World AIDS Day: ABC News correspondent and producer share the stigma of living with HIV

Durham, NC-Nearly 80 million people have been diagnosed since the beginning of the HIV epidemic. More than 36 million people have died.

HIV is a treatable disease and people living with the virus can lead a complete and healthy life, but many live with the stigma and shame associated with the disease for the past 40 years. ..

on World AIDS DayIn an attempt to dismantle some of its stigma, ABC News Radio anchor Lionel Moise shared his diagnosis with the world. Tim Pulliam’s best friend at ABC11 shared this post as his attempt to open a conversation.

“We feel responsible to all of us. As journalists, we have a platform that can inform and inspire others,” Moise said. I am. “My diagnosis was very awkward to me. At that moment I felt unsupported and couldn’t understand. Sharing my story would help others. I think, importantly, I feel it is my duty to use this platform to help others. “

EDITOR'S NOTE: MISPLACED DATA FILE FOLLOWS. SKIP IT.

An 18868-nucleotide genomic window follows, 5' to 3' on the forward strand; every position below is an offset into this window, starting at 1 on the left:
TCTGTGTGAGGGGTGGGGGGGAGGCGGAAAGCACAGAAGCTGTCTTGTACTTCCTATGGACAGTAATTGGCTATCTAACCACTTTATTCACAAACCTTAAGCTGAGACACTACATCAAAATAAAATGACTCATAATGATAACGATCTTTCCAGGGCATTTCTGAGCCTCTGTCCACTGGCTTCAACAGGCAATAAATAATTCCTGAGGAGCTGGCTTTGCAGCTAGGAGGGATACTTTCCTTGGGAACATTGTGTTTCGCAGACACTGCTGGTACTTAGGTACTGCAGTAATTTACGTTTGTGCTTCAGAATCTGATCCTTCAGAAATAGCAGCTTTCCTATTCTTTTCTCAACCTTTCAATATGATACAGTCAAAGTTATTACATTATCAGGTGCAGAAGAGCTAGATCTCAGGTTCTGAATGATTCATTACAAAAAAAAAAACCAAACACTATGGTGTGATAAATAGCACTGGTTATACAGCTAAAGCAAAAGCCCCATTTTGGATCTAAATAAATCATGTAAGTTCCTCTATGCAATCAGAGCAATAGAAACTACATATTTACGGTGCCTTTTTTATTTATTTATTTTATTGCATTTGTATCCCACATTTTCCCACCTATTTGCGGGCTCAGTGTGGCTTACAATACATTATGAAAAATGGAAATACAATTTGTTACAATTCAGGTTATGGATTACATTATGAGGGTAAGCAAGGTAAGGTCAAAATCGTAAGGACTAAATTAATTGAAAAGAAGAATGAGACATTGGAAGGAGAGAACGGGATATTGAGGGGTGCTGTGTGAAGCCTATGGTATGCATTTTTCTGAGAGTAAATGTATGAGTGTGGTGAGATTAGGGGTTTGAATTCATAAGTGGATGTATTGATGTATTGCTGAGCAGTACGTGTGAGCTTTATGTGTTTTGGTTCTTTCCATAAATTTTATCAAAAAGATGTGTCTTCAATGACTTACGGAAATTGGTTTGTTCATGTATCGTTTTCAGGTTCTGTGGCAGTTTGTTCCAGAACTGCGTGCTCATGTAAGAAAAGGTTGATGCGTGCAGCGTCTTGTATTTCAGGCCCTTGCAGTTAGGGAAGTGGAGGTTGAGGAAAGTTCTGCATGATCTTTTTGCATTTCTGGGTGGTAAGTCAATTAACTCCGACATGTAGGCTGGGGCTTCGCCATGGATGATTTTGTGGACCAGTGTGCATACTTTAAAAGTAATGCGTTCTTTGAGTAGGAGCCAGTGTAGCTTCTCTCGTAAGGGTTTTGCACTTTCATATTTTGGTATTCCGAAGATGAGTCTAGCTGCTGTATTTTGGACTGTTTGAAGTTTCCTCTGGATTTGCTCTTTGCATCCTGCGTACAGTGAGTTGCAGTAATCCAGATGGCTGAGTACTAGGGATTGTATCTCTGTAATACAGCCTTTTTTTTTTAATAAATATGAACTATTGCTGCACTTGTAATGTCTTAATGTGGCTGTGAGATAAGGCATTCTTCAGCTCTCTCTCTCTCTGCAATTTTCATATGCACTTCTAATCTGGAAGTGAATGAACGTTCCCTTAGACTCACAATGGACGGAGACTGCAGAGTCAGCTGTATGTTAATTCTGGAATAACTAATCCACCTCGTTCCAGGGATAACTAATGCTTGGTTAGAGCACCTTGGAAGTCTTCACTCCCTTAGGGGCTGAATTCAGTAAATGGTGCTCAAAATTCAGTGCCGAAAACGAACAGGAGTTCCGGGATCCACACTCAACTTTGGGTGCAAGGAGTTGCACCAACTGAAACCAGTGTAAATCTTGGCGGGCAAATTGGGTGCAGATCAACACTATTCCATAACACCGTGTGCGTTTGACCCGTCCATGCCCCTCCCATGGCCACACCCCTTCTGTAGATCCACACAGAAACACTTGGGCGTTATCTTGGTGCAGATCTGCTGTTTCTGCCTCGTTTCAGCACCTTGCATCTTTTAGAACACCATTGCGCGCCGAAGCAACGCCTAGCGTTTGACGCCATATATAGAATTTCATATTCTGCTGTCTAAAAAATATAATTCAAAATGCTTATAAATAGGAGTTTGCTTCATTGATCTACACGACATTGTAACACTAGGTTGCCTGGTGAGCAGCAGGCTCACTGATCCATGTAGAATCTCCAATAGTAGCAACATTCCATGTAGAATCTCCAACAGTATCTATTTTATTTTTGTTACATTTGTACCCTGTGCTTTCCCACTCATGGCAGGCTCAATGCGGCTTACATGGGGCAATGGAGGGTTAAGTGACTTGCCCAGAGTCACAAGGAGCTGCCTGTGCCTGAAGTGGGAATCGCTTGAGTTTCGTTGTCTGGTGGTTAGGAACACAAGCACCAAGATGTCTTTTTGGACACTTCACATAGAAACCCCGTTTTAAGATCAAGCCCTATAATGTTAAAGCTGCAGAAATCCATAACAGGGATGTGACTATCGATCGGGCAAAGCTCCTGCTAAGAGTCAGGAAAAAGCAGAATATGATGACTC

Moise said he was diagnosed five years ago. He was diagnosed alone for fear of talking to his friends, but later learned that many of his friends were experiencing the same situation.

“We all experienced only the time of diagnosis and the emotions that accompany it,” Moise said. “I think the first step in ending this and moving forward is to have an honest conversation.”

Another colleague who came out and had an honest conversation was Anthony Morrison, a producer at Good Morning America. The person who announced his diagnosis in August..

“For me, during the diagnosis, there was such a push to take the test at the time,” Morrison said. “But if you get positive results, no one will tell you what to do or where to go. When it comes to testing, it’s our duty to share the overall experience. I think. This is what is available and this is what is there. The community that exists around this. “

After sharing his diagnosis, Morrison said the support from colleagues, friends, and the entire community was overwhelming.